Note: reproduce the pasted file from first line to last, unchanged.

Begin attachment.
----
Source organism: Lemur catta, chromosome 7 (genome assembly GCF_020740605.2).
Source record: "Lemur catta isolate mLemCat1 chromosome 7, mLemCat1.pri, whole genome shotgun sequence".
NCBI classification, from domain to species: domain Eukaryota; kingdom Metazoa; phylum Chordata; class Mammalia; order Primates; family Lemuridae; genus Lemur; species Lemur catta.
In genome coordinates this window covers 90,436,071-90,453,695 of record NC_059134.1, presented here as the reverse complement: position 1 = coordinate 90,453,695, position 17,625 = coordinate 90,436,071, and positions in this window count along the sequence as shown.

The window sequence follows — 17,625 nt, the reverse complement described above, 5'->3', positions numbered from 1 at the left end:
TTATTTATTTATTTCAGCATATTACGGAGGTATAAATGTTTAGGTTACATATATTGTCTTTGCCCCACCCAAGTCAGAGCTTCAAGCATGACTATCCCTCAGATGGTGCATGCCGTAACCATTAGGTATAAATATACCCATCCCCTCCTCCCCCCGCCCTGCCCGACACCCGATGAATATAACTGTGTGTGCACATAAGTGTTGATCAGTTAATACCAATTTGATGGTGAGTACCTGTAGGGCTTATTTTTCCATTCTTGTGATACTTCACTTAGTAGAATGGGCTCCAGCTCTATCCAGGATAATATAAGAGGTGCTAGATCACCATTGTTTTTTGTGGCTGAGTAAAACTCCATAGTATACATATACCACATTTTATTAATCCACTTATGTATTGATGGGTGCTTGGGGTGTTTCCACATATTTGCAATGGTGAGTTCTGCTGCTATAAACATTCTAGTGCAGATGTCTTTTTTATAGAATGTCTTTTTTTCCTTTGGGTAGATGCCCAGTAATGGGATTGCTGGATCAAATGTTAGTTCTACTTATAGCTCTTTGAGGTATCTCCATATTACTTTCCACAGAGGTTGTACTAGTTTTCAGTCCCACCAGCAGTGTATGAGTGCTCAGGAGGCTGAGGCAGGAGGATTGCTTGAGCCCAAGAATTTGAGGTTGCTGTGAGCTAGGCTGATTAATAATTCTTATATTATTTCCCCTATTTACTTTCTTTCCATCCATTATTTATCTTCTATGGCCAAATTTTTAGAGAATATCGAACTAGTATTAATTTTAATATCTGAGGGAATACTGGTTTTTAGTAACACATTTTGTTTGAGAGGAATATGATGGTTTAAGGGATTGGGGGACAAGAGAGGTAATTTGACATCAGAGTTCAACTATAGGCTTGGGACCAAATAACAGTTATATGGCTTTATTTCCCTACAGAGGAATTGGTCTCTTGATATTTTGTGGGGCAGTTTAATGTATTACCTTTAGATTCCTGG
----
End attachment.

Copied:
Source organism: Lemur catta, chromosome 7 (genome assembly GCF_020740605.2).
Source record: "Lemur catta isolate mLemCat1 chromosome 7, mLemCat1.pri, whole genome shotgun sequence".
NCBI classification, from domain to species: domain Eukaryota; kingdom Metazoa; phylum Chordata; class Mammalia; order Primates; family Lemuridae; genus Lemur; species Lemur catta.
In genome coordinates this window covers 90,436,071-90,453,695 of record NC_059134.1, presented here as the reverse complement: position 1 = coordinate 90,453,695, position 17,625 = coordinate 90,436,071, and positions in this window count along the sequence as shown.

The window sequence follows — 17,625 nt, the reverse complement described above, 5'->3', positions numbered from 1 at the left end:
TTATTTATTTATTTCAGCATATTACGGAGGTATAAATGTTTAGGTTACATATATTGTCTTTGCCCCACCCAAGTCAGAGCTTCAAGCATGACTATCCCTCAGATGGTGCATGCCGTAACCATTAGGTATAAATATACCCATCCCCTCCTCCCCCCGCCCTGCCCGACACCCGATGAATATAACTGTGTGTGCACATAAGTGTTGATCAGTTAATACCAATTTGATGGTGAGTACCTGTAGGGCTTATTTTTCCATTCTTGTGATACTTCACTTAGTAGAATGGGCTCCAGCTCTATCCAGGATAATATAAGAGGTGCTAGATCACCATTGTTTTTTGTGGCTGAGTAAAACTCCATAGTATACATATACCACATTTTATTAATCCACTTATGTATTGATGGGTGCTTGGGGTGTTTCCACATATTTGCAATGGTGAGTTCTGCTGCTATAAACATTCTAGTGCAGATGTCTTTTTTATAGAATGTCTTTTTTTCCTTTGGGTAGATGCCCAGTAATGGGATTGCTGGATCAAATGTTAGTTCTACTTATAGCTCTTTGAGGTATCTCCATATTACTTTCCACAGAGGTTGTACTAGTTTTCAGTCCCACCAGCAGTGTATGAGTGCTCAGGAGGCTGAGGCAGGAGGATTGCTTGAGCCCAAGAATTTGAGGTTGCTGTGAGCTAGGCTGATTAATAATTCTTATATTATTTCCCCTATTTACTTTCTTTCCATCCATTATTTATCTTCTATGGCCAAATTTTTAGAGAATATCGAACTAGTATTAATTTTAATATCTGAGGGAATACTGGTTTTTAGTAACACATTTTGTTTGAGAGGAATATGATGGTTTAAGGGATTGGGGGACAAGAGAGGTAATTTGACATCAGAGTTCAACTATAGGCTTGGGACCAAATAACAGTTATATGGCTTTATTTCCCTACAGAGGAATTGGTCTCTTGATATTTTGTGGGGCAGTTTAATGTATTACCTTTAGATTCCTGG